Most Expensive Building of all Time

19. Trump Taj Mahal, Atlantic City — $1.9 billion (£1.3 billion). He may be vying for the US presidency these days, but Trump made his name as a property tycoon. His East Coast casino was built for just over a billion dollars in 1990. With 26 years of inflation, that’s a lot more.

Trump taj mahal.JPG

B64 / Wikipedia

18. Taipei 101, Taipei — $2 billion (£1.36 billion). This was the world’s tallest building when it was unveiled in 2004, and it’s designed to withstand earthquakes and typhoons. The architecture, based on a pagoda, is said to symbolise the “renewal of time.”

The Taipei 101 in Taiwan
6: The Taipei 101 in Taiwan. Height: 1,671 ft. 
Reuters/Pichi Chuang

17. The Palazzo, Las Vegas — $2.05 billion (£1.4 billion). The first of many Vegas casinos on the list, the Palazzo has some of the nicest hotel rooms money can buy, not to mention the biggest at 720 square feet per room.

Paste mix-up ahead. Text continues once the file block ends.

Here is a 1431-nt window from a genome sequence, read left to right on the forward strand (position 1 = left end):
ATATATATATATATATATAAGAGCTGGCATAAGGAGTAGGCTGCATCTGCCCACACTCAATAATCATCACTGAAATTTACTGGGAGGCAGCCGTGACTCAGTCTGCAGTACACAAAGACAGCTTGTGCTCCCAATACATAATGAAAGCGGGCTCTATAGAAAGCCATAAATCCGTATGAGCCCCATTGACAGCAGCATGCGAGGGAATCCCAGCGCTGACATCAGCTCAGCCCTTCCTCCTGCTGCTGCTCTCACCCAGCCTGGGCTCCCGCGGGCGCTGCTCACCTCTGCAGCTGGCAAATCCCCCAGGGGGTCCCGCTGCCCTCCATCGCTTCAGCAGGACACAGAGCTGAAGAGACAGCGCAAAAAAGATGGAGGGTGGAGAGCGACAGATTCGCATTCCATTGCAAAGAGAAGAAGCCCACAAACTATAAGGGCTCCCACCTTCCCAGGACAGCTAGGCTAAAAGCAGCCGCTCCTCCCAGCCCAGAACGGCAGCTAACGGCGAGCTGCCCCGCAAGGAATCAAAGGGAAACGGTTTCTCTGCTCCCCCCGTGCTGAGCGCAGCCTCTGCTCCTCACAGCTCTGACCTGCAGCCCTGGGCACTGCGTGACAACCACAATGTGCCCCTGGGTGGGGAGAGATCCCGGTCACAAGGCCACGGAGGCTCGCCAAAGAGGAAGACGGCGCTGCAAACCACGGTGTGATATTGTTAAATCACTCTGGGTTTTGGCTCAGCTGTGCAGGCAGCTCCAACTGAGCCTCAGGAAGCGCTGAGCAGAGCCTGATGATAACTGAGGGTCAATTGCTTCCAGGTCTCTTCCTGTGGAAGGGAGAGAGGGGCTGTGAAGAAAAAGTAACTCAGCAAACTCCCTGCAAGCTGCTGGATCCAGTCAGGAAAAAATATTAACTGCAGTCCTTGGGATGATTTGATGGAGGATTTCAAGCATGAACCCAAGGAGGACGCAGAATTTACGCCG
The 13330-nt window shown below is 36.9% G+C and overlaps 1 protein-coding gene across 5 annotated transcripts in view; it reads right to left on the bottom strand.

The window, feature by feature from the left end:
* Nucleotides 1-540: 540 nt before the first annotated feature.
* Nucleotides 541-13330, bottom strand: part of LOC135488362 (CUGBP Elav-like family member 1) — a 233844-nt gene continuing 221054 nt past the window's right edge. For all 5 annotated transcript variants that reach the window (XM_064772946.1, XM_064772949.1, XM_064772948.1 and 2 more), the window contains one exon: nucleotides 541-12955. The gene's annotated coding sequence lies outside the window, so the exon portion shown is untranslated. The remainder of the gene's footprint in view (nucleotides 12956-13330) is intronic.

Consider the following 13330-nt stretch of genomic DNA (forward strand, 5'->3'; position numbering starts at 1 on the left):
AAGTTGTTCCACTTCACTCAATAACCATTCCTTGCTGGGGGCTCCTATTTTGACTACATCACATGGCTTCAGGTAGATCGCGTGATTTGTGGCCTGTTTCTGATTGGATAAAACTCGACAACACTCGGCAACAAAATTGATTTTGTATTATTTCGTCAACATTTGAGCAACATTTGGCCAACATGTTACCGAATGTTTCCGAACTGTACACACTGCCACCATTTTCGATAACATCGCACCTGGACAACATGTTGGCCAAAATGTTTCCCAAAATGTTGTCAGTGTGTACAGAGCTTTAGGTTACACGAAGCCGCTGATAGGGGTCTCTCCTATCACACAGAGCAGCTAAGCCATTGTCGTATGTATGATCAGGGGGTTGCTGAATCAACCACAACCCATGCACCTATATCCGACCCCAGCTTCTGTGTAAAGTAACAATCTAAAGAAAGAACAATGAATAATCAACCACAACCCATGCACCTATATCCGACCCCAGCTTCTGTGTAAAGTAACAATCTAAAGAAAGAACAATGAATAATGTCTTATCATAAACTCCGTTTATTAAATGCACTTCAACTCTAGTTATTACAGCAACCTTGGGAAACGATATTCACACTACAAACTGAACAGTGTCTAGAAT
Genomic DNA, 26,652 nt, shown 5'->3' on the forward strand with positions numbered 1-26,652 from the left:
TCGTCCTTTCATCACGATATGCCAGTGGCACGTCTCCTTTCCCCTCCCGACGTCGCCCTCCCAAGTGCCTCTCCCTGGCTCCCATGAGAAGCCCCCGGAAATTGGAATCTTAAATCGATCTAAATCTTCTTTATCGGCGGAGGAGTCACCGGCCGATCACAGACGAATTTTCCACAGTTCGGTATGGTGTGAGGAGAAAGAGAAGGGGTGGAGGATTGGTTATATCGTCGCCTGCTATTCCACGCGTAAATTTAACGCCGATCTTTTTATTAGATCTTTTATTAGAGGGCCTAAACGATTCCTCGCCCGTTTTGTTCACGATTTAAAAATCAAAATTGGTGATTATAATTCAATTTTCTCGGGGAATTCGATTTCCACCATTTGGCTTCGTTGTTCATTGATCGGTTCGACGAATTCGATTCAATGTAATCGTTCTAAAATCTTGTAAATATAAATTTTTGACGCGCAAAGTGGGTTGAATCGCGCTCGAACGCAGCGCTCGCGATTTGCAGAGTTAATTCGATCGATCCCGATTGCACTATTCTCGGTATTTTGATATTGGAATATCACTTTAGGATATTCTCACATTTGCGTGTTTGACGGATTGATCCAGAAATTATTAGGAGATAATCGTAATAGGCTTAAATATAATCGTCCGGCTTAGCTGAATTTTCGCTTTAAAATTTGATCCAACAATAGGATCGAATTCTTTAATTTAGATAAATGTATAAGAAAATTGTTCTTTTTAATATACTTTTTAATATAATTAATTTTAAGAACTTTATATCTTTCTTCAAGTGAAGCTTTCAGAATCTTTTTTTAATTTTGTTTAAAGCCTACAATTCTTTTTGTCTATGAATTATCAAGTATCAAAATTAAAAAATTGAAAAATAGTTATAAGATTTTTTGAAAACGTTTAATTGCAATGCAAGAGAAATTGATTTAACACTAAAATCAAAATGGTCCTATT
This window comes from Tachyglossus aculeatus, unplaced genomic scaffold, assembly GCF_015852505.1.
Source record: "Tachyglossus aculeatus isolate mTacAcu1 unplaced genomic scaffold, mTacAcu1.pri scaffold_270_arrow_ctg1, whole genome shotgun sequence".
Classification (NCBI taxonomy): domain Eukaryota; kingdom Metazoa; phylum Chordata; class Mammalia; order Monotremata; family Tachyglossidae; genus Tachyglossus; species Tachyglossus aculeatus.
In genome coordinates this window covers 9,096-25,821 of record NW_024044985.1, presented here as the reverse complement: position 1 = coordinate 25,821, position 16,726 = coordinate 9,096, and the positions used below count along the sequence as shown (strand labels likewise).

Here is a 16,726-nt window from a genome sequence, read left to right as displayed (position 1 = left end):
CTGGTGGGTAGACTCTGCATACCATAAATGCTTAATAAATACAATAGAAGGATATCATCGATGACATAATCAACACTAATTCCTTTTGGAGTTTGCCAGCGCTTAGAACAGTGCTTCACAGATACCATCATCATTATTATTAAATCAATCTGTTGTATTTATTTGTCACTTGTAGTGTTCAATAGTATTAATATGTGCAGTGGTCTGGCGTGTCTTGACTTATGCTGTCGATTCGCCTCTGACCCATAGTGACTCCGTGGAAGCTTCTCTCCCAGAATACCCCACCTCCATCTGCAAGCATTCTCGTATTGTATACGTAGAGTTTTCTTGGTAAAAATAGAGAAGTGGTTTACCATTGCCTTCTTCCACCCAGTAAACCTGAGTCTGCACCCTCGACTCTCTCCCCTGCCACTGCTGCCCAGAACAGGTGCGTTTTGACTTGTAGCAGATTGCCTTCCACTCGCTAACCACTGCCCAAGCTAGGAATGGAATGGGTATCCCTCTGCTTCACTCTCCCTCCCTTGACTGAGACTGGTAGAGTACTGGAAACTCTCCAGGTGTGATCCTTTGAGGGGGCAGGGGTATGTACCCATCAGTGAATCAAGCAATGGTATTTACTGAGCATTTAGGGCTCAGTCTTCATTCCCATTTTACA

Palazzo las vegas

Alex Proimos / Wikipedia

16. Bank of China Tower, Hong Kong — $2.1 billion (£1.43 billion). One of Southeast Asia’s most iconic skyscrapers, the BOC Tower was completed in 1990 for $1 billion. At today’s prices, that’s just over $2 billion.

Bank of China tower

Getty Images

15. Princess Tower, Dubai — $2.2 billion (£1.5 billion). Skyscraper construction has exploded in Dubai over the last decade, with the Princess Tower — the tallest in the picture — currently the second highest after the Burj Khalifa. Unlike most on the list, it’s exclusively residential.

The Princess Tower in Dubai, UAE